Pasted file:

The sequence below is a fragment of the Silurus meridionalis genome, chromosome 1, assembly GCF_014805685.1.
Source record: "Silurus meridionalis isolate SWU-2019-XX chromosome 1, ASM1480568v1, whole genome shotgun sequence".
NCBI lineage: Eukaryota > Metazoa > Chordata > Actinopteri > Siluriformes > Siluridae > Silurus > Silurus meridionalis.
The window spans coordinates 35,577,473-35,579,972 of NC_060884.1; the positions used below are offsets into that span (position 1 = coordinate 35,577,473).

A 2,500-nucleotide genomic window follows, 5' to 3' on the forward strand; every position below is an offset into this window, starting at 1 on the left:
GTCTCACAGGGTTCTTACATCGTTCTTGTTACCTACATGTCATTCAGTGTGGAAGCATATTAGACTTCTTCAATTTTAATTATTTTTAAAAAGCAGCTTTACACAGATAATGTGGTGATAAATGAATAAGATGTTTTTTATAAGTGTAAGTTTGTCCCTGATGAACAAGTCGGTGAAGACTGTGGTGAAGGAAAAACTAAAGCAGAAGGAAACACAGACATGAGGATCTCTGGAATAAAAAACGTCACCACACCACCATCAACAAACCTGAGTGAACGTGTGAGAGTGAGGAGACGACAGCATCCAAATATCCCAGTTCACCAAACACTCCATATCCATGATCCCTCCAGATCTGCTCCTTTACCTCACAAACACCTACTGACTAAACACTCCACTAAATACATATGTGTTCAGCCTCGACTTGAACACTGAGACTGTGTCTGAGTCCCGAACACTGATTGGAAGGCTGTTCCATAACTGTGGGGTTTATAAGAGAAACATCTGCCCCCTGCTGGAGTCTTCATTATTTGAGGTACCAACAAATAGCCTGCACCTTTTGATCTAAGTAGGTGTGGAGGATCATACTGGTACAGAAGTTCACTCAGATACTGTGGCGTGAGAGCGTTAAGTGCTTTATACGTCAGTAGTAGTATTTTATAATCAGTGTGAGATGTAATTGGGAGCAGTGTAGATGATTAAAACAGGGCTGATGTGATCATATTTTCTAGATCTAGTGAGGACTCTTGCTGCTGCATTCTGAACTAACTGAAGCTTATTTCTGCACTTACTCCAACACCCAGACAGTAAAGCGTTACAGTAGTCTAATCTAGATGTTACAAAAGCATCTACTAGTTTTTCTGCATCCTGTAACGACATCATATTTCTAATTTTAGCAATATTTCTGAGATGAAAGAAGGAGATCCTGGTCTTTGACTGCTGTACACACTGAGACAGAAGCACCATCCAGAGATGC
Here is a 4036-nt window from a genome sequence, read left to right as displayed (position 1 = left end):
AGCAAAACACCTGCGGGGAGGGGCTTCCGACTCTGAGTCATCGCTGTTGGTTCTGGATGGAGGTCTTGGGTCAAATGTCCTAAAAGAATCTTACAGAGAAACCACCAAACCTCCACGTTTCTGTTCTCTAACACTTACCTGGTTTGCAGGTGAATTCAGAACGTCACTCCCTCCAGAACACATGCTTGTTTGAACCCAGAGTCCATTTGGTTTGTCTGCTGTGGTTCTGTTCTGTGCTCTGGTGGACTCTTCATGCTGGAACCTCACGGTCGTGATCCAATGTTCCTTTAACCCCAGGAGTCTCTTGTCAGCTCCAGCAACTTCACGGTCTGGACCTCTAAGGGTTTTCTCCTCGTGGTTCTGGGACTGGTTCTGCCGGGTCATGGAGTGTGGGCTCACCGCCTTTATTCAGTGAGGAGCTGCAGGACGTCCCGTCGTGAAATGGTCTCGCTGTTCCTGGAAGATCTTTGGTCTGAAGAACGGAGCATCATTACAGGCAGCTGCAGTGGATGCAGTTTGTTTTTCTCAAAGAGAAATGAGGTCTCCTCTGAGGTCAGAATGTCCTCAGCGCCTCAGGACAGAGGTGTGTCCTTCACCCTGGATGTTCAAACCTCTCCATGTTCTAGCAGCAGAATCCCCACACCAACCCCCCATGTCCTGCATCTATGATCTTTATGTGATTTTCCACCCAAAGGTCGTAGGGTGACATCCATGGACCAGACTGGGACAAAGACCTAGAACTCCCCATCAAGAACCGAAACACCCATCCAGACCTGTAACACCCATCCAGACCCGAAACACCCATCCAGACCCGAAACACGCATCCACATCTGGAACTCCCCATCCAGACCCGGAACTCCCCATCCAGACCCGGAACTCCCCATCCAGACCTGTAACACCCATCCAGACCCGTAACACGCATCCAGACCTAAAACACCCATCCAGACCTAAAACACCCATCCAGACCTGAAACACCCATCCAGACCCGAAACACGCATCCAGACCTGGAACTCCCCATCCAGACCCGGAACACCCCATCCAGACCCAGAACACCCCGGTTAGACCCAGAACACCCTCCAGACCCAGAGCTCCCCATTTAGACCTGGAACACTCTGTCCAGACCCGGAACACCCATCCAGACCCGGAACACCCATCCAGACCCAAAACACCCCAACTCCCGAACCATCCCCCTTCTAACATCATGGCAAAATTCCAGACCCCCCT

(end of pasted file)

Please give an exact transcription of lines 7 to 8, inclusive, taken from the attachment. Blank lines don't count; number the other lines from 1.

Here is a 4036-nt window from a genome sequence, read left to right as displayed (position 1 = left end):
AGCAAAACACCTGCGGGGAGGGGCTTCCGACTCTGAGTCATCGCTGTTGGTTCTGGATGGAGGTCTTGGGTCAAATGTCCTAAAAGAATCTTACAGAGAAACCACCAAACCTCCACGTTTCTGTTCTCTAACACTTACCTGGTTTGCAGGTGAATTCAGAACGTCACTCCCTCCAGAACACATGCTTGTTTGAACCCAGAGTCCATTTGGTTTGTCTGCTGTGGTTCTGTTCTGTGCTCTGGTGGACTCTTCATGCTGGAACCTCACGGTCGTGATCCAATGTTCCTTTAACCCCAGGAGTCTCTTGTCAGCTCCAGCAACTTCACGGTCTGGACCTCTAAGGGTTTTCTCCTCGTGGTTCTGGGACTGGTTCTGCCGGGTCATGGAGTGTGGGCTCACCGCCTTTATTCAGTGAGGAGCTGCAGGACGTCCCGTCGTGAAATGGTCTCGCTGTTCCTGGAAGATCTTTGGTCTGAAGAACGGAGCATCATTACAGGCAGCTGCAGTGGATGCAGTTTGTTTTTCTCAAAGAGAAATGAGGTCTCCTCTGAGGTCAGAATGTCCTCAGCGCCTCAGGACAGAGGTGTGTCCTTCACCCTGGATGTTCAAACCTCTCCATGTTCTAGCAGCAGAATCCCCACACCAACCCCCCATGTCCTGCATCTATGATCTTTATGTGATTTTCCACCCAAAGGTCGTAGGGTGACATCCATGGACCAGACTGGGACAAAGACCTAGAACTCCCCATCAAGAACCGAAACACCCATCCAGACCTGTAACACCCATCCAGACCCGAAACACCCATCCAGACCCGAAACACGCATCCACATCTGGAACTCCCCATCCAGACCCGGAACTCCCCATCCAGACCCGGAACTCCCCATCCAGACCTGTAACACCCATCCAGACCCGTAACACGCATCCAGACCTAAAACACCCATCCAGACCTAAAACACCCATCCAGACCTGAAACACCCATCCAGACCCGAAACACGCATCCAGACCTGGAACTCCCCATCCAGACCCGGAACACCCCATCCAGACCCAGAACACCCCGGTTAGACCCAGAACACCCTCCAGACCCAGAGCTCCCCATTTAGACCTGGAACACTCTGTCCAGACCCGGAACACCCATCCAGACCCGGAACACCCATCCAGACCCAAAACACCCCAACTCCCGAACCATCCCCCTTCTAACATCATGGCAAAATTCCAGACCCCCCT